Despite the best efforts of Jacob Zuma and his counsel, Advocate Dali Mpofu SC, neither the former President's nemesis and prosecutor, Billy Downer SC, nor legal journalist Karyn Maughan were forced to suffer the indignity of sitting in the dock as common criminals during yesterday’s hearing on Zuma’s private prosecution of the pair.

Nor was KZN High Court (Pietermaritzburg) Judge Nkosinathi Chili convinced by Mpofu's arguments that Downer and Maughan must be ordered to appear when the private prosecution returns to court on 9 April 2024.

Chili directed ‘that the parties will be represented by their respective legal representatives on the day.’

However, lawyers for Downer and Maughan did not succeed in getting the case struck from the roll, as they had hoped, with Chili adjourning the matter to a 'holding (date) to April next year.

The postponement was to allow the finalisation of Zuma’s appeals against scathing judgments that the private prosecution was an abuse based on ulterior motives to delay his arms deal-related corruption trial and get Downer removed as lead prosecutor, notes a TimesLIVE report.

Three judges in KZN also found there was no merit in Zuma’s charges that they had contravened the NPA Act when Downer allegedly leaked a document, containing his personal medical details, to the journalist.

They set aside the summonses. 

Zuma then lodged an application for leave to appeal this ruling, which resulted in the automatic suspension of the judgment. Downer and Maughan then secured another court order, putting that order in effect, pending appeal. In terms of the Superior Courts Act, Zuma exercised his right to automatically appeal that to the SCA.

Last month, in another scathing judgment, that court rejected his appeal.

Zuma now says he is appealing this in the Constitutional Court – and insisted Downer and Maughan appear in court yesterday in the private prosecution because, he claimed, it was still very much alive.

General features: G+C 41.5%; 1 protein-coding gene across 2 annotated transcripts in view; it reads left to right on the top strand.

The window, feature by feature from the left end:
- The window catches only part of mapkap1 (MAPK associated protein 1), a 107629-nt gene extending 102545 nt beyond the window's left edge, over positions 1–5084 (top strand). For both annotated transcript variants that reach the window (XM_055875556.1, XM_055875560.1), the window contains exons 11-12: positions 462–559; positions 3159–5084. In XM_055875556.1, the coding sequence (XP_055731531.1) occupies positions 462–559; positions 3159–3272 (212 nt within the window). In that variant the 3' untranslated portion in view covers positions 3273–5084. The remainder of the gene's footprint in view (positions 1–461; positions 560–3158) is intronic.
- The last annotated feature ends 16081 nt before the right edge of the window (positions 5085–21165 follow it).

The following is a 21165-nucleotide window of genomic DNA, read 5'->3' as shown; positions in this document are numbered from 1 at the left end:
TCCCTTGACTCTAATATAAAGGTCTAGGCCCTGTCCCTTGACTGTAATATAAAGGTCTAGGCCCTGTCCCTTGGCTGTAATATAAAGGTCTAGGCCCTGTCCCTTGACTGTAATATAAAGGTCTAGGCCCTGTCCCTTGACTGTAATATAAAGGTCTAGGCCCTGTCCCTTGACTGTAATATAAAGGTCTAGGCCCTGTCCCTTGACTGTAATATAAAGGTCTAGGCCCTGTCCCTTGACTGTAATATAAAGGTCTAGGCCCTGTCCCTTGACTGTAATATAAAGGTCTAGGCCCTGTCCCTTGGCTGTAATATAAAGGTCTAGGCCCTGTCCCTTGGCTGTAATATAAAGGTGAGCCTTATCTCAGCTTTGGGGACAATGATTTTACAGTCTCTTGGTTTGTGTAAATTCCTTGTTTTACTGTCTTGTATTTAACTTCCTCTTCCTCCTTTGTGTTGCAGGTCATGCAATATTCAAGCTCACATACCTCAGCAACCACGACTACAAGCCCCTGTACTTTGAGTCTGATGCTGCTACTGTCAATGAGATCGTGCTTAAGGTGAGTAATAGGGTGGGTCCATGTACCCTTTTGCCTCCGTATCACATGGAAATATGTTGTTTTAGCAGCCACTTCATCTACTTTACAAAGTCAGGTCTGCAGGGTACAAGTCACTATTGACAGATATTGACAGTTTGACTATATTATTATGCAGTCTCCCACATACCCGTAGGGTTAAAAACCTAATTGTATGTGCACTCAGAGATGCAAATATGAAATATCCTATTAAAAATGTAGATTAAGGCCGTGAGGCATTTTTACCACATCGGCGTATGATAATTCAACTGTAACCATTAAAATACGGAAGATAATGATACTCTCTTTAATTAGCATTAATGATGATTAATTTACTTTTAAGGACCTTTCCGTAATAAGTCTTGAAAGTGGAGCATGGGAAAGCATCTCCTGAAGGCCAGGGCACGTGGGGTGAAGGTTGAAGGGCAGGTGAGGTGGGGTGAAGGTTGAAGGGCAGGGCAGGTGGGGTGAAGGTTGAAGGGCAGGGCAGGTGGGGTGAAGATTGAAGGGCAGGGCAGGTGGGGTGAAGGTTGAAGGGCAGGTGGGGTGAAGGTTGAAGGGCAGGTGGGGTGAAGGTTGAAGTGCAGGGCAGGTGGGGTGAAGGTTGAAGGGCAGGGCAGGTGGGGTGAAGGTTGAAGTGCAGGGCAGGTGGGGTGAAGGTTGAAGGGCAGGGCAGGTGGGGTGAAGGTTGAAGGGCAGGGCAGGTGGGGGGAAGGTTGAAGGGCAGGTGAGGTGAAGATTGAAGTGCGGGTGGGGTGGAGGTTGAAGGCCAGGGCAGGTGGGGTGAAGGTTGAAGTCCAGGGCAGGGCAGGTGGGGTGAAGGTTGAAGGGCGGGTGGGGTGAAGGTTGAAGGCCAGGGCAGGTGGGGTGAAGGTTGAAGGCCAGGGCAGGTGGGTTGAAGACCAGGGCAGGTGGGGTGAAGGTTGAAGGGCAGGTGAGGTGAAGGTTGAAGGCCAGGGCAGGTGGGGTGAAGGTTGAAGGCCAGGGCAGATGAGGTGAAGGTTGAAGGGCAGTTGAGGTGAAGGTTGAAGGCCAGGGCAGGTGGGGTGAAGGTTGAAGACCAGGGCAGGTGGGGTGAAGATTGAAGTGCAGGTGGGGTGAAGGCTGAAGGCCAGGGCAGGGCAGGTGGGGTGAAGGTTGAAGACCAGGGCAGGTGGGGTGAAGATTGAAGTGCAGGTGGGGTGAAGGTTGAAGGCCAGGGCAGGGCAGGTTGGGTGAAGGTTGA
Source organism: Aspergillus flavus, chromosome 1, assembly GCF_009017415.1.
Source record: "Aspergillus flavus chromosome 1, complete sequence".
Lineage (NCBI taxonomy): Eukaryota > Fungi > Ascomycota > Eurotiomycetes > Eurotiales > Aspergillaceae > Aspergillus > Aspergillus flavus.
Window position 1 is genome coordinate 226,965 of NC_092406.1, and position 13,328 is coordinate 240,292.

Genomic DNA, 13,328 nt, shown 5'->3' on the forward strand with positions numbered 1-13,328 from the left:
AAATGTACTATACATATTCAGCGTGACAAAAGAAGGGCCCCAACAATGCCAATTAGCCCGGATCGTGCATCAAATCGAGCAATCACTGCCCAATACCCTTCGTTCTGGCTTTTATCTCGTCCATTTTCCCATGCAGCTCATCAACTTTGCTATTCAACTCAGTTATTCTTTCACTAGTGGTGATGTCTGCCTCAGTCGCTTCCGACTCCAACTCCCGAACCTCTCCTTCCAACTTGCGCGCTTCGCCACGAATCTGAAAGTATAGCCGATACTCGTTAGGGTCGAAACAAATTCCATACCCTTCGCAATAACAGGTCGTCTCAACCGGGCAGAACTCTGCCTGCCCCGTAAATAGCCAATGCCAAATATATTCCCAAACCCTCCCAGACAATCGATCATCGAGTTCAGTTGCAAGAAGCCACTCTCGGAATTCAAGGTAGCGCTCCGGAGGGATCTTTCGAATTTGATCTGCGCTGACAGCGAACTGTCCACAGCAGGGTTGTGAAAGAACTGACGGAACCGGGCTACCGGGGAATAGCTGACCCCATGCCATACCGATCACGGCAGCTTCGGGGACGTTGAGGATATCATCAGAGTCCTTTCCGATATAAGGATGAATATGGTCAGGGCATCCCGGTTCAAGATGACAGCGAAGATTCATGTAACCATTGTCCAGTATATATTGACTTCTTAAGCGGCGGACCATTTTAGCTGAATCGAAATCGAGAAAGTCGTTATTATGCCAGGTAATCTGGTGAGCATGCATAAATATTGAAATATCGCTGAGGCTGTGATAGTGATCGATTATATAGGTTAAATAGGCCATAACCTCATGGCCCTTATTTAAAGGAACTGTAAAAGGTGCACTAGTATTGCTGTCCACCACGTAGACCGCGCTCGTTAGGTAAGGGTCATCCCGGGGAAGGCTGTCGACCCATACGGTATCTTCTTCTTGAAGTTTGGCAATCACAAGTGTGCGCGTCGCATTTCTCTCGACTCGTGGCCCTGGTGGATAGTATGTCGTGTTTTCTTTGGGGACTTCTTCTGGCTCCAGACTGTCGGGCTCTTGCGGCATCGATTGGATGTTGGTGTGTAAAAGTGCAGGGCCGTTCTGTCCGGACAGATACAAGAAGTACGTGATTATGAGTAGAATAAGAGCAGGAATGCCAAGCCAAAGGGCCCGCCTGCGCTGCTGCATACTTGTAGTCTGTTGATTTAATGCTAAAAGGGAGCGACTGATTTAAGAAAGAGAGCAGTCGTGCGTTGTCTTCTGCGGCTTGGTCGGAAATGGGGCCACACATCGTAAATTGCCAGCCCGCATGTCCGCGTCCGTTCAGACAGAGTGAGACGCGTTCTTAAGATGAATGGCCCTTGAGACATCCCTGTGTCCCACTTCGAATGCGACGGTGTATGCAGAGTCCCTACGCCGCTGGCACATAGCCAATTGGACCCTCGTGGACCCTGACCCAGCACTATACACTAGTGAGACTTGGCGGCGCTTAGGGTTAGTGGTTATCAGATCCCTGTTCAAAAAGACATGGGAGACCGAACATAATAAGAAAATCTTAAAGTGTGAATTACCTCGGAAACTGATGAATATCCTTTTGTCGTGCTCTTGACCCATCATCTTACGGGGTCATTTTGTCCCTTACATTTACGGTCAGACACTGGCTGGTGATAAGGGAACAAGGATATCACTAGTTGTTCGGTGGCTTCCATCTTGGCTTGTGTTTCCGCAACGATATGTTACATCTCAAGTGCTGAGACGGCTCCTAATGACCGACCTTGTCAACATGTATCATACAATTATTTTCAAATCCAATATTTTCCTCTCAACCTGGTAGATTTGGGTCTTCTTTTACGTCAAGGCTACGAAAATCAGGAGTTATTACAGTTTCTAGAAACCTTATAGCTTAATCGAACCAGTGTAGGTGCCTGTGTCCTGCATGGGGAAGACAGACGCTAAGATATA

Mpofu was seething when Downer and Maughan were allowed to sit in the gallery.

However, Advocate Andrew Breitenbach SC, for Downer, and Advocate Tembeka Ngcukaitobi SC, for Maughan, argued that the SCA ruling had essentially done away with the private prosecution because it had confirmed the KZN ruling putting the order doing away with the summonses into effect.

They also argued it was ‘the end of the road’ for Zuma with regards to the execution order because the law did not allow for a further appeal to the Constitutional Court.

Their clients, they said, were thus no longer ‘accused persons’ and Zuma could only revive his private prosecution should his appeals against the main (KZN) judgment succeed.

After hearing argument, Chili said in circumstances where constitutional rights were at stake it would not be appropriate or just to force Downer and Maughan to sit in the dock.

‘It is better to err on the side of caution,’ he said, rejecting Mpofu’s application.

The next issue was whether the private prosecution should be removed from the roll or adjourned and under what circumstances. Mpofu insisted the Constitutional Court would give Zuma leave to appeal and rule in his favour.

He described the SCA decision as being ‘so bad’, reports TimesLIVE.

He said he did not want the private prosecution to ‘fizzle away’ and there was no legal basis for it being removed from the roll.

He suggested it be adjourned until 9 April next year to allow the finalisation of the appeals and that Downer and Maughan be directed to appear in court on that day.

But again Breitenbach and Ngcukaitobi argued the appeal to the Constitutional Court was a nullity and their clients should not even be in court that day, let alone on any other occasion.

Chili adjourned the case until 9 April, ordering only legal representatives had to attend court.

Full TimesLIVE report

See also a News24 report